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This eBook from the Gutenberg Project consists of approximately 459 pages of information about Effects of Cross and Self Fertilisation in the Vegetable Kingdom.
of the third generation crossed by a slightly different sub-variety, exceeded greatly in height and weight the self-fertilised plants of the fourth generation; and the trial was made on a large scale.  They exceeded them in height when grown in pots, and not much crowded, in the ratio of 100 to 66; and when much crowded, as 100 to 54.  These crossed plants, when thus subjected to severe competition, also exceeded the self-fertilised in weight in the ratio of 100 to 37.  So it was, but in a less degree (as may be seen in Table 7/C), when the two lots were grown out of doors and not subjected to any mutual competition.  Nevertheless, strange as is the fact, the flowers on the mother-plants of the third self-fertilised generation did not yield more seed when they were crossed with pollen from plants of the fresh stock than when they were self-fertilised.

11.  Anagallis collina.

Plants raised from a red variety crossed by another plant of the same variety were in height to the self-fertilised plants from the red variety as 100 to 73.  When the flowers on the red variety were fertilised with pollen from a closely similar blue-flowered variety, they yielded double the number of seeds to what they did when crossed by pollen from another individual of the same red variety, and the seeds were much finer.  The plants raised from this cross between the two varieties were to the self-fertilised seedlings from the red variety, in height as 100 to 66, and in fertility as 100 to 6.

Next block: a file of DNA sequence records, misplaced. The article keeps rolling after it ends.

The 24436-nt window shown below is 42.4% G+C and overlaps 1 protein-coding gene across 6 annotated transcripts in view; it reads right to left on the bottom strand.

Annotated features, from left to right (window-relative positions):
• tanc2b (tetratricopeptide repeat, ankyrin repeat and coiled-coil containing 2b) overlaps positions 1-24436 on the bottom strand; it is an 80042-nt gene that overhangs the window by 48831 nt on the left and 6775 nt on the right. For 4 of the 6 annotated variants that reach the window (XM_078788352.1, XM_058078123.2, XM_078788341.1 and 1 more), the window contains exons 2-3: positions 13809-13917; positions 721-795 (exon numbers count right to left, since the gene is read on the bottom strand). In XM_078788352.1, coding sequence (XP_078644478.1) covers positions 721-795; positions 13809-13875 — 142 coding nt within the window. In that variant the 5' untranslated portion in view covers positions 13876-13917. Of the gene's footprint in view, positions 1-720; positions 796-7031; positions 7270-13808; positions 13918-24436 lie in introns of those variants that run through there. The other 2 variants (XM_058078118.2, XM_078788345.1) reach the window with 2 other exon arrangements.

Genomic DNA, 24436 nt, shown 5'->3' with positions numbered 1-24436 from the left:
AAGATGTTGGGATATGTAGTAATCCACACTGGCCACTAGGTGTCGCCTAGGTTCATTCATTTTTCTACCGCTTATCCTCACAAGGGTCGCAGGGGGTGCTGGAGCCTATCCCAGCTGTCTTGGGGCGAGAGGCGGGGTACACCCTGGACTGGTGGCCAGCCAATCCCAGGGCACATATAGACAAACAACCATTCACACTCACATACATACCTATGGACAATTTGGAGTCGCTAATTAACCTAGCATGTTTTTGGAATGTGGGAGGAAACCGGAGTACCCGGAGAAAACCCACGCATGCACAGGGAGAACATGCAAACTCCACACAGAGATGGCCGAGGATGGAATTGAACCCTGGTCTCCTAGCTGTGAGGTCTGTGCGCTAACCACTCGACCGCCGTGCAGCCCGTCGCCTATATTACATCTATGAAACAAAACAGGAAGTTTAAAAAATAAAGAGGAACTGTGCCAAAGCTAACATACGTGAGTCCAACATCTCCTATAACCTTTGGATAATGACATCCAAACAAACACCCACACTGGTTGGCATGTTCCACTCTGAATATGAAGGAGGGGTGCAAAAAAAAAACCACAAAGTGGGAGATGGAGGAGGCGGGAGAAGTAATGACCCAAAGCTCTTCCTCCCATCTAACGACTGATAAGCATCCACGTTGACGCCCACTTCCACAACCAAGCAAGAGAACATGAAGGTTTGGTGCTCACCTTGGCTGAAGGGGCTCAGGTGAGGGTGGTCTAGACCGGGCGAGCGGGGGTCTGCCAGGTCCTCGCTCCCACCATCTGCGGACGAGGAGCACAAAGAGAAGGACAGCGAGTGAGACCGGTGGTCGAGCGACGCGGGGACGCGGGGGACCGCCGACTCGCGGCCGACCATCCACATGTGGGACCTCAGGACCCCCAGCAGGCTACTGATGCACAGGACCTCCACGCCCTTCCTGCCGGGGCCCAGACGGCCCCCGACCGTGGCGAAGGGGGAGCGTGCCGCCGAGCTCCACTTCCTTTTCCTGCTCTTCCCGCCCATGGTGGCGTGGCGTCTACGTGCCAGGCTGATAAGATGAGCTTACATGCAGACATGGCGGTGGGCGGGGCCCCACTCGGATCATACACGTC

12.  Primula veris.

Some flowers on long-styled plants of the third illegitimate generation were legitimately crossed with pollen from a fresh stock, and others were fertilised with their own pollen.  From the seeds thus produced crossed plants, and self-fertilised plants of the fourth illegitimate generation, were raised.  The former were to the latter in height as 100 to 46, and in fertility during one year as 100 to 5, and as 100 to 3.5 during the next year.  In this case, however, we have no means of distinguishing between the evil effects of illegitimate fertilisation continued during four generations (that is, by pollen of the same form, but taken from a distinct plant) and strict self-fertilisation.  But it is probable that these two processes do not differ so essentially as at first appears to be the case.  In the following experiment any doubt arising from illegitimate fertilisation was completely eliminated.

13.  Primula veris. (Equal-styled, red-flowered variety.)

Flowers on plants of the second self-fertilised generation were crossed with pollen from a distinct variety or fresh stock, and others were again self-fertilised.  Crossed plants and plants of the third self-fertilised generation, all of legitimate origin, were thus raised; and the former was to the latter in height as 100 to 85, and in fertility (as judged by the number of capsules produced, together with the average number of seeds) as 100 to 11.

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